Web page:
A valuable discovery under the world’s second-largest temperate wetland and in the traditional lands of the Cree and Ojibway casts light on the growing conflict among resource development, environmental stewardship, and Indigenous rights
When prospectors discovered a gigantic crescent of metal deposits under the James Bay Lowlands of northern Canada in 2007, the find touched off a mining rush, lured a major American company to spend fortunes in the remote swamp, and forced politicians to confront their legal duty to consult Indigenous Peoples about development on their traditional territories. But the multibillion-dollar Ring of Fire was all but abandoned when stakeholders failed to reach a consensus on how to develop the cache despite years of negotiations and hundreds of millions of dollars in spending. Now plans for an all-weather road to connect the region to the highway network are reigniting the fireworks.
In this colorful tale, Virginia Heffernan draws on her bush and newsroom experiences to illustrate the complexities of resource development at a time when Indigenous rights are becoming enshrined globally. Ultimately, Heffernan strikes a hopeful note: the Ring of Fire presents an opportunity for Canada to leave behind centuries of plunder and set the global standard for responsible development of minerals critical to the green energy revolution.
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Virginia Heffernan is a former geoscientist with an M.Sc. from the University of Toronto’s School of the Environment and an MFA from the University of King’s College. Her articles appear in publications such as CIM Magazine, Explore, and the Globe and Mail. She lives in Toronto.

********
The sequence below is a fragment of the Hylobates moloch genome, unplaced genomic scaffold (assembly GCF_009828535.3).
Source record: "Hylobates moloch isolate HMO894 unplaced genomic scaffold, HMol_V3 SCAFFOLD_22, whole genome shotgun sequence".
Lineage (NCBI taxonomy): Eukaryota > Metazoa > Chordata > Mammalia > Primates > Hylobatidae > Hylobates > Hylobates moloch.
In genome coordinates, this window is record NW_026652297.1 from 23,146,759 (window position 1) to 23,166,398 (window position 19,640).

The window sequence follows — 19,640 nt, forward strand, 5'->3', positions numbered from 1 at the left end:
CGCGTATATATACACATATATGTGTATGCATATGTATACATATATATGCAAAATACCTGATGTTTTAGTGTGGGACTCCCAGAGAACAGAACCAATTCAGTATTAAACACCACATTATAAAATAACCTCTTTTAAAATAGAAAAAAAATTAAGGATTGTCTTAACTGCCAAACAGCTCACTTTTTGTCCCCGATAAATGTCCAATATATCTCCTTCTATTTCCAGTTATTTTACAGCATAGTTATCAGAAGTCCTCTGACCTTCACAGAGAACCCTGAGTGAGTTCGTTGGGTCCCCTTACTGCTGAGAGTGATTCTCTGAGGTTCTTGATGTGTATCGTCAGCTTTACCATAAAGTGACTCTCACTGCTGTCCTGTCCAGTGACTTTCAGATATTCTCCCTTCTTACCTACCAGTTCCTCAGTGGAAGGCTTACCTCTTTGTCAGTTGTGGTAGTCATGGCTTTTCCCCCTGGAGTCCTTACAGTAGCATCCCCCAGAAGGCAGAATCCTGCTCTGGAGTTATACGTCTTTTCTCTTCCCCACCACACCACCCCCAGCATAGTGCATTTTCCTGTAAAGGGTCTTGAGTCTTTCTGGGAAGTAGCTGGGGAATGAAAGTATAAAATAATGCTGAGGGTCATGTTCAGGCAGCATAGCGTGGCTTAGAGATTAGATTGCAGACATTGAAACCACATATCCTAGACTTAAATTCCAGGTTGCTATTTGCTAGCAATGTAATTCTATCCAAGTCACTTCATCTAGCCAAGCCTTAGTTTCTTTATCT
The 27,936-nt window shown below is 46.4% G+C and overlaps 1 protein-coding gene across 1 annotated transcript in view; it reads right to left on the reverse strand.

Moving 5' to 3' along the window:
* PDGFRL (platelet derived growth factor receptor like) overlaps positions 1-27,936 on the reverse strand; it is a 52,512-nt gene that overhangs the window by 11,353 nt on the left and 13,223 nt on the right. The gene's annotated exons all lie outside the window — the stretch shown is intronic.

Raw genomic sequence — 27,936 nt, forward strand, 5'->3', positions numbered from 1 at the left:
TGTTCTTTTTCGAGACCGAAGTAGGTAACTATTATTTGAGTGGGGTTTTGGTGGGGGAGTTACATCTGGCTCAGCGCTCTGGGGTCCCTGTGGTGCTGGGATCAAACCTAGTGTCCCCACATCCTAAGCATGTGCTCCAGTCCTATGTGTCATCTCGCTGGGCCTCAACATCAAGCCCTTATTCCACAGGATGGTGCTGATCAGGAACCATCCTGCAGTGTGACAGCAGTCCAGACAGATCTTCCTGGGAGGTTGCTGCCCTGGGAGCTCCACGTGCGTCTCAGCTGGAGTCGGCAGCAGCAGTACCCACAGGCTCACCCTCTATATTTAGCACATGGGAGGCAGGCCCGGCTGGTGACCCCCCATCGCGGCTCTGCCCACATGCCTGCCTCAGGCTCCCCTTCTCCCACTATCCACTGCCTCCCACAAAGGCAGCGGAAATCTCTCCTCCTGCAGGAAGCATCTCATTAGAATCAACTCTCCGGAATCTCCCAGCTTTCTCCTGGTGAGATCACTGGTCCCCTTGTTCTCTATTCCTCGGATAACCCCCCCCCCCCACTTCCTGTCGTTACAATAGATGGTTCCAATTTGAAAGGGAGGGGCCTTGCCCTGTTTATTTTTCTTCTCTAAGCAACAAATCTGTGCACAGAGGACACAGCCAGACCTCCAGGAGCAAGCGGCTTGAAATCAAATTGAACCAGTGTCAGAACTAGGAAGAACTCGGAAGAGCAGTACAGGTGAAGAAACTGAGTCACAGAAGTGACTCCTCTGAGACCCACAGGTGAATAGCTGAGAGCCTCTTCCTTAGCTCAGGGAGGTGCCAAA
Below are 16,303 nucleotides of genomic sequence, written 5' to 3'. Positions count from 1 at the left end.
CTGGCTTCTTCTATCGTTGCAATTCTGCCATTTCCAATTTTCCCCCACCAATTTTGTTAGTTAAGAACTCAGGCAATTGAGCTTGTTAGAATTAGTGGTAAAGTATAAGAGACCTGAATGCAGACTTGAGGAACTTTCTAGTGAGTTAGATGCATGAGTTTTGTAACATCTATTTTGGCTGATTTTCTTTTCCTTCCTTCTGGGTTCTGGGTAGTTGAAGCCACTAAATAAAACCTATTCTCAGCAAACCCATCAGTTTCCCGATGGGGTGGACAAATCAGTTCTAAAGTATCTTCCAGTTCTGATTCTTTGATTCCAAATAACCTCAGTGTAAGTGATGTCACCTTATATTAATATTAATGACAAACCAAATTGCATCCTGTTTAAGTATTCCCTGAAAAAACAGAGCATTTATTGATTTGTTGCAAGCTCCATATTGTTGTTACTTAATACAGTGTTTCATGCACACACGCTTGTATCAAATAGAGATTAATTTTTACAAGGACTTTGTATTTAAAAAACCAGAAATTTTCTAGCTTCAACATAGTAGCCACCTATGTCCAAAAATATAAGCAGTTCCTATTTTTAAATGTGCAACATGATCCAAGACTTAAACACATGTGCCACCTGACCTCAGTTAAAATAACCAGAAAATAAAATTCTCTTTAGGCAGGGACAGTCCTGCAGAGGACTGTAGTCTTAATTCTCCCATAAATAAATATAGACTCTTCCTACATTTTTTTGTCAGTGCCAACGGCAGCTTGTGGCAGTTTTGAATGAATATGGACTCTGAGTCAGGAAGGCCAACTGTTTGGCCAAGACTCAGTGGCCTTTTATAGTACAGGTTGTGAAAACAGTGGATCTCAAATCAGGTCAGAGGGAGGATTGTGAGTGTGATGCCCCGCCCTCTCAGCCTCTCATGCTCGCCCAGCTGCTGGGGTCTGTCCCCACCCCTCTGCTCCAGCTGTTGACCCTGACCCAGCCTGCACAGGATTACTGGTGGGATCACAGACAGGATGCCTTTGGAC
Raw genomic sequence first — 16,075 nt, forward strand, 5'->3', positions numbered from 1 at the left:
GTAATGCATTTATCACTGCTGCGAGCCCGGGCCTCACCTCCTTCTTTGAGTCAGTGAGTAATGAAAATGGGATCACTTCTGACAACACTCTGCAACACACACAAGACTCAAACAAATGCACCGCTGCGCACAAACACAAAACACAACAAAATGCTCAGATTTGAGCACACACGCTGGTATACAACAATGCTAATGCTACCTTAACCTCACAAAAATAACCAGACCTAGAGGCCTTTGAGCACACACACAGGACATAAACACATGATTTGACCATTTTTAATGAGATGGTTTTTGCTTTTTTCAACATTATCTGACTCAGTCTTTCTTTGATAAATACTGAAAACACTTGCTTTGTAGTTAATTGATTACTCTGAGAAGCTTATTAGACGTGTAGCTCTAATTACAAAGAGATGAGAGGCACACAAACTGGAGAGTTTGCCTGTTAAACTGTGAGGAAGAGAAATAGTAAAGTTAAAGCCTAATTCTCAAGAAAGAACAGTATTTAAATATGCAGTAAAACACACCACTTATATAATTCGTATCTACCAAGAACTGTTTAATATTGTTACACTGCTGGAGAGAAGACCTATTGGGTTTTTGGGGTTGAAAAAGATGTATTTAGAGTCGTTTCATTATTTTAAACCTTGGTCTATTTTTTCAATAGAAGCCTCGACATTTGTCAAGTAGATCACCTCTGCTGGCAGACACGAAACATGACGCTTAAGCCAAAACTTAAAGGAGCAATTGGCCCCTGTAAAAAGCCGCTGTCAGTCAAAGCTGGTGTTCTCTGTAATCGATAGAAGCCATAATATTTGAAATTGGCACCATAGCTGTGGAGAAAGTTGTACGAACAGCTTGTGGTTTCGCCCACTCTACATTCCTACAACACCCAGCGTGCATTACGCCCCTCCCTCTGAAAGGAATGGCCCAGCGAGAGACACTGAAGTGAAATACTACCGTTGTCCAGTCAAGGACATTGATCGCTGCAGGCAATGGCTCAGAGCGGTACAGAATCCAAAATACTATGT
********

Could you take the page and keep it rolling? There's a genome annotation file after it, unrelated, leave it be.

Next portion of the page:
Published: March 2023
Dimensions: 6 x 9 in.
“Embedded in this volume, as in that region, are the principal issues of our time, skillfully and invitingly rendered by a field geologist turned business and environmental writer.” — Literary Review of Canada
“A signal contribution to an important public policy debate … and great fun to read into the bargain.” — Ken McGoogan, award-winning Canadian author
“A valuable, well-researched, and provocative book about northern Ontario’s resources and their potential to impact all of our lives.” — Charlotte Gray, author of Murdered Midas
“Ring of Fire: High-Stakes Mining in a Lowlands Wilderness, a fast-paced, thoroughly researched, and ultimately hopeful account of a complex conflict between corporate interests and Indigenous rights.” — Queen's Alumni Review
“Anyone interested in the relationship between Indigenous and non-Indigenous people in Ontario, or the economy and ecology of the North, or the volatility of the mining industry should read this book … Policymakers at all levels of government would do well to listen to Heffernan’s advice.” — Kathleen Wynne, former premier of Ontario
“A wide-ranging and complex story, a crossroads where Indigenous culture(s), biology, geography, geology, and corporate interests come together. Heffernan navigates the stories and perspectives with remarkable ease and fluency.” — Lorri Neilsen Glenn, Canadian poet, ethnographer, essayist
“Heffernan does a brilliant job teasing out the key issues and relationships in the Ring of Fire. In the end, no one comes out unscathed.” — Pierre Lassonde, leading gold investor and philanthropist